Efficient medicine

Wednesday, June 29, 2016
by Cameron Shelley

A couple of interesting pieces have appeared describing effects of computerization on medicine.

The Wall Street Journal describes the current state of tele-medicine, that is, medical services that are provided remotely, often by phone or over the Internet.  The practise, it says, is finally living up to its hype.  Doctors are able to consult with their patients by smartphone.  Expert surgeons can perform tricky procedures from a long distance away.  As a result, standards of care have increased.  For example:

In the past year, ICUs monitored by Mercy specialists have seen a 35% decrease in patients’ average length of stay and 30% fewer deaths than anticipated. “That translates to 1,000 people who were expected to die who got to go home instead,” says Randy Moore, president of Mercy Virtual.

Increasing reliance on tele-medicine creates some concerns.  For example, insurance does not always cover tele-medicine procedures, even when similar procedures performed in-person are covered.  

Also, there are concerns that tele-medicine places too much emphasis on convenience versus quality.  For example:

In a study in JAMA Dermatology last month, researchers posing as patients with skin problems sought help from 16 telemedicine sites—with unsettling results. In 62 encounters, fewer than one-third disclosed clinicians’ credential or let patients choose; only 32% discussed potential side effects of prescribed medications. Several sites misdiagnosed serious conditions, largely because they failed to ask basic follow-up questions, the researchers said.

Such concerns are furthered by services that offer transactions billed as social interactions rather than medical consultations.  For example:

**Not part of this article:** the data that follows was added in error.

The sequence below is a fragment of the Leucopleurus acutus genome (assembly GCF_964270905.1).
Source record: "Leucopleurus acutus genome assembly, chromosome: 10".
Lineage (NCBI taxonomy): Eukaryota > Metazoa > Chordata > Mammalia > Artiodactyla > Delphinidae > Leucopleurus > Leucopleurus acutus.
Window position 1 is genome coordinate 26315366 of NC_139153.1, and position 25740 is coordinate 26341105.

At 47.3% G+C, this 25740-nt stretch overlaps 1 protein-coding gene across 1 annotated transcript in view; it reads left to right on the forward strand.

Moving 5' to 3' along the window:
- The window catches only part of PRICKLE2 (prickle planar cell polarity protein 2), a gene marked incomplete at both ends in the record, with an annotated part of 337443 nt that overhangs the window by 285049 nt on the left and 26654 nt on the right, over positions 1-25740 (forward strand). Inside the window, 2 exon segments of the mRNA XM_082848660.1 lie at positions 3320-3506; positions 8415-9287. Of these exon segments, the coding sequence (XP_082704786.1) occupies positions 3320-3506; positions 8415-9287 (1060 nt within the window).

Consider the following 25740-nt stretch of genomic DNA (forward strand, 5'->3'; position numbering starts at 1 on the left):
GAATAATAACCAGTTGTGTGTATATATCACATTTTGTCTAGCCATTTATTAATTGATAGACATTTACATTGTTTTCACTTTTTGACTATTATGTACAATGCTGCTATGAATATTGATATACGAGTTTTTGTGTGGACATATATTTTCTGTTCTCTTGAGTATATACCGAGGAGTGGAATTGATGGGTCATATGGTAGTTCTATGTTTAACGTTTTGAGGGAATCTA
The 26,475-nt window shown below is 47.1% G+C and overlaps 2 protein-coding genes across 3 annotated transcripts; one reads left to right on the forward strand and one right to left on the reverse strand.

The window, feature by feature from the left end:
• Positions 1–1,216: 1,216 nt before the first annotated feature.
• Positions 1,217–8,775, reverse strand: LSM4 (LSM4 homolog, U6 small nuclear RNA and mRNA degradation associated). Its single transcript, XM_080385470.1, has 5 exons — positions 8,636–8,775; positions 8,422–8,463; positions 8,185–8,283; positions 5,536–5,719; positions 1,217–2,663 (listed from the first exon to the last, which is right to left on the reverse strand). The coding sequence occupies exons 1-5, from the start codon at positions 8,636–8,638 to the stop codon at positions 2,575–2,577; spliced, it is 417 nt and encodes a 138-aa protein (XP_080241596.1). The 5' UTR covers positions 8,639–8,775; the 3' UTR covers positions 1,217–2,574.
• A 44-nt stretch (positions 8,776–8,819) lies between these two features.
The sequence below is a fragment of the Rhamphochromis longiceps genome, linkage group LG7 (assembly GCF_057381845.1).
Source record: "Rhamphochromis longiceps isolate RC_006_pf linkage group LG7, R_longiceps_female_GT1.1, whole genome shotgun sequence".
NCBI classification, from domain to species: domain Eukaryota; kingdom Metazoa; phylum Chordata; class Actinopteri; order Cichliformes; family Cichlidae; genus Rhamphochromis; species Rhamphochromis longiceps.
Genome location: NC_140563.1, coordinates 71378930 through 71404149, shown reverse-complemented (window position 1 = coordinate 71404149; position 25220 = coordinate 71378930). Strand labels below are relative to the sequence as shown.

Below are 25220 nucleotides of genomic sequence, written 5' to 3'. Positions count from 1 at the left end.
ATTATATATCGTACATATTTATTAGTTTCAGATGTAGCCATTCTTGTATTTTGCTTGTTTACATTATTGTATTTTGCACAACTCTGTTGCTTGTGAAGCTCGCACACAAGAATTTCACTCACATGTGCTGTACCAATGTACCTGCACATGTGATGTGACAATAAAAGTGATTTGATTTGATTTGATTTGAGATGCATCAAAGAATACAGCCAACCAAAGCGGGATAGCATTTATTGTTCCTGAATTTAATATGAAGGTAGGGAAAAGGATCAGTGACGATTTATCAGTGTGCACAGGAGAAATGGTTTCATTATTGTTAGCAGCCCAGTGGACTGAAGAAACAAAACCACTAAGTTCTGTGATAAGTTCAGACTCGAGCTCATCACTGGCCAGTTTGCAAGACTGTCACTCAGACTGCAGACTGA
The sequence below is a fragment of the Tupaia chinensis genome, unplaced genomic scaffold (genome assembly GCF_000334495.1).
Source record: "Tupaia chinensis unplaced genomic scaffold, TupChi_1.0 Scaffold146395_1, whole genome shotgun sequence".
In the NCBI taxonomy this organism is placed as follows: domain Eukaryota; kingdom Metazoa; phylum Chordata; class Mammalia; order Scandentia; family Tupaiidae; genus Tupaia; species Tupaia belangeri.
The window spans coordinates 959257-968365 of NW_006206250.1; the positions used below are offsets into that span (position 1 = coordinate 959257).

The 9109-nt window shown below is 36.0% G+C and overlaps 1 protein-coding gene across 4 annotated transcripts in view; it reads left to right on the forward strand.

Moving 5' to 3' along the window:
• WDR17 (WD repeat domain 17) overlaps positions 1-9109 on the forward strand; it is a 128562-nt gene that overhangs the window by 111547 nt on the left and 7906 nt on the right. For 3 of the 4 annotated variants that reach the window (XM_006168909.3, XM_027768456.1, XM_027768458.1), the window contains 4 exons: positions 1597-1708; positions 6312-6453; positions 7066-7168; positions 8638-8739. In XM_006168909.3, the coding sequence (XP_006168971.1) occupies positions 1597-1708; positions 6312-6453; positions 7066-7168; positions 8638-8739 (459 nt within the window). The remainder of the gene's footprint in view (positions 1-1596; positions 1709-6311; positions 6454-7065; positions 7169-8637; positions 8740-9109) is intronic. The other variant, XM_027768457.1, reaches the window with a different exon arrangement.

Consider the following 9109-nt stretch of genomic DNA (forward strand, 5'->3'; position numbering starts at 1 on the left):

Another site, First Opinion, connects users with doctors in India for web chats, but a disclaimer states that these are merely “social interactions.” If a prescription or lab test is warranted, a locally licensed doctor joins the conversation for a $39 fee.

On the whole, such tele-medicine transactions may be easier than visiting a doctor but fail to preserve any doctor-patient relationship.  

Another article discusses how increasing adoption of electronic health records (EHRs) is creating a plethora of 'paperwork' for doctors.  Computerized systems allow doctors to track every aspect of interactions with patients.  Also, insurance companies require forms to be filled out for each prescription, test, or other treatment recommendation that a doctor makes.  The result is that processes that were previously accomplished in seconds in verbal or written form now require several minutes of filling in forms at a computer keyboard.

Doctors report that the electronic paperwork is increasingly tedious and cuts back on the time they can spend with patients.

This seems like just the sort of task that something like Watson could help to deal with!

These issues illustrate trade-offs that typically come with adoption of a new technology, such as the increasing computerization of medicine.  Tele-medicine helps to overcome limitations imposed by location but also undermines and commodifies the traditional doctor-patient relationship.  EHRs help to track patients' conditions but also facilitate growth of bureaucratic procedures.  

Recognizing such trade-offs and responding to them is an important facet of technological progress.